It’s almost as if the media has been under a magical thinking spell that led them to believe that the Chris Hipkins who is now Prime Minister is not the Chris Hipkins whose legacy as a Minister in the last five years was anything but stellar.
That same spell somehow blinds them to the fact the public don’t see him through such rose tinted glasses, a point made by Heather du Plessis Allan :
I’m surprised that voters don’t really seem to like Chris Hipkins that much.
We’ve spent quite a bit of time discussing Chris Luxon’s poor popularity, but take a look at last night’s poll: Hipkins’ is really poor as well.
His personal popularity in last night’s TVNZ poll: 25%.
Last week in the Newshub poll, only 23%.
That means three-quarters of us don’t want him as PM.
That’s bad for an incumbent prime minister, . .
So why don’t we like him?
I suspect it’s because voters aren’t quite as dumb as politicians assume, when they think a quick switcharoo at the top changes a party’s fortunes.
I suspect it’s because voters haven’t forgotten the stuff that frustrated them about Labour.
They gave Chippy a chance, but they haven’t seen him prove that his Labour is all that different.
Tell you what, Labour should be worried about that.
This spells trouble for them because Chippy is the only asset they’ve got.
They’ve got rubbish policies, they’ve got a rubbish track record in the last 5.5 years, they’ve got rubbish ministers, and they’ve got rubbish coalition partners. . .
Hipkins is partly responsible for that rubbish track record as Graham Adams points out:
The Prime Minister must be keeping his fingers crossed that the mainstream media continues to largely ignore the fact he was an influential minister in Jacinda Ardern’s government. He’s got away with it for the four months since he took Labour’s leadership — and there is less than five months to go before the election. His luck may well hold.
By anyone’s reckoning, it is an extraordinary indulgence to overlook the five years Hipkins spent as part of Ardern’s kitchen Cabinet, especially given his mediocre record in portfolios that included education, health and police.
From the moment he stepped up to be Prime Minister in late January, most journalists have been happy to cast him as a new broom. This can only be true in the very limited sense that he has lifted a corner of the carpet and swept policies such as hate-speech laws and the social insurance scheme under it, from where they can be retrieved after the election.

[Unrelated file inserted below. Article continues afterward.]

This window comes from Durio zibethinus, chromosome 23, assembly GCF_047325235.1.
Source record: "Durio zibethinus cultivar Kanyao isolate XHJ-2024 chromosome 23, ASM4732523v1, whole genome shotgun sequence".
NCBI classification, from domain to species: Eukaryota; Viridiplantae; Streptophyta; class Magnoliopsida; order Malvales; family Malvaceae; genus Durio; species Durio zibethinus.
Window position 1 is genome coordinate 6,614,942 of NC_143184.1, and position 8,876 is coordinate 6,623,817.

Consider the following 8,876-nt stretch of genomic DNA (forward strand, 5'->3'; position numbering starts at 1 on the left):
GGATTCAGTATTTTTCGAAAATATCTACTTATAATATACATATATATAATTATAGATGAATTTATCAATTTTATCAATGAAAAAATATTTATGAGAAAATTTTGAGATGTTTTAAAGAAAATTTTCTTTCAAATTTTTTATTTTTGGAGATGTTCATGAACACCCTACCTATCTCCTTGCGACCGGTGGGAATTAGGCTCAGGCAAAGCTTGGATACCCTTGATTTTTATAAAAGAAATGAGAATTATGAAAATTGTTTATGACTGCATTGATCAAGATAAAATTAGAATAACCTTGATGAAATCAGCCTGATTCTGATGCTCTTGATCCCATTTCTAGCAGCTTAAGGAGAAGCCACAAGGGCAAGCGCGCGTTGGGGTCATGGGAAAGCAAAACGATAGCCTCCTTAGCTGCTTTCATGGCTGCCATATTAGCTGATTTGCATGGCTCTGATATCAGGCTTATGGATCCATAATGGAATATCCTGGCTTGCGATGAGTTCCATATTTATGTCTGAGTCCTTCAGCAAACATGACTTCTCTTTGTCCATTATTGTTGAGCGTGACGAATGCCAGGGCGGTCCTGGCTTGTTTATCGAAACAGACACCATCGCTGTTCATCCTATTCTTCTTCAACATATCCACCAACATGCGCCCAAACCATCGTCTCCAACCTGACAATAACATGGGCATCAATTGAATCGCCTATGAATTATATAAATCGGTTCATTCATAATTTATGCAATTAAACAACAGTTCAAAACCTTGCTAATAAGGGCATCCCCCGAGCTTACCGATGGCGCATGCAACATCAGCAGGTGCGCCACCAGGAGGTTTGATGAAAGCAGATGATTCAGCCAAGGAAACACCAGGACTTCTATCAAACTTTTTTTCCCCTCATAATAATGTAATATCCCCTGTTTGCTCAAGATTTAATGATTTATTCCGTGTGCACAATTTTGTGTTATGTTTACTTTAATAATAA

How often do journalists remind the public that the disastrous push to centralise the nation’s 16 polytechnics under the Te Pūkenga umbrella was Hipkins’ baby as Minister of Education? Or the compulsory history syllabus foisted on school children this year that views New Zealand’s past almost entirely through a lens of colonial oppression? Or the transgender ideology of sex being a “construct” having been inserted into the Religious and Sexuality Education guidelines for primary school children — in the science section?
Let’s not forget his mismanagement of the MIQueue of misery, his lying about the women who crossed into Northland during the Auckland lockdown and his treatment of Charlotte Bellis.
On Tuesday Hipkins deplored the alarming number of ram-raids, but few, if any, journalists have pointed out that he was the Minister of Police from last June to 25 January this year.
With such determined amnesia by the media, Hipkins can continue to pretend to be a special envoy parachuted into the Beehive’s ninth floor to clean up the nation’s problems as if he had nothing to do with the policies that helped produce them. . .
His performance as Prime Minister has hardly been stellar too.
He was slow to deal with Stuart Nash, his response to Kiri Allan’s criticisms of RNZ was weak, and there have been no consequences for her acceptance of donations from Race Relations Commissioner Meng Foon and one of his Ministers has defected to the Maori Party.
Then there’s his gaslighting victims of Cyclone Gabrielle over criminal activity and what Ben Thomas describes as the decline in the overseas image of our PM from sought after to sausage rolls :
. . . Her successor, Chris Hipkins, resembles more a child who has been dragged somewhere boring by their parents. His recent international meetings all seem to begin with world leaders politely offering the prime minister a little treat: a plate of sausage rolls from the UK Prime Minister, a can of Coke Zero from the US Secretary of State.
The same Kiwi touchstones that made Hipkins a relatable breath of fresh air on his ascension to the top job suddenly seem, in the bulb flashes of the international media, at best cliched and at worst contrived and cringeworthy.
Most New Zealanders will not care too much that our image in world affairs has gone from “the anti-Trump” to “the sausage roll guy”. But political assets in any area can become liabilities. Like sausage rolls, even those from the royal kitchen, politicians have a shelf life.
It may seem ridiculous to talk about Hipkins’ best-before date only four months into the job. But next week will mark almost the exact halfway point between his elevation and the election, and like a can of Coke Zero, the fizz of a new leader can dissipate over time. . .
While the media focuses on the popularity of National Party and Opposition Leader Christopher Luxon, many ignore the poor rating of the man who is PM.
Over at Kiwiblog, David Farrar ranks 14 PMs and Opposition leaders: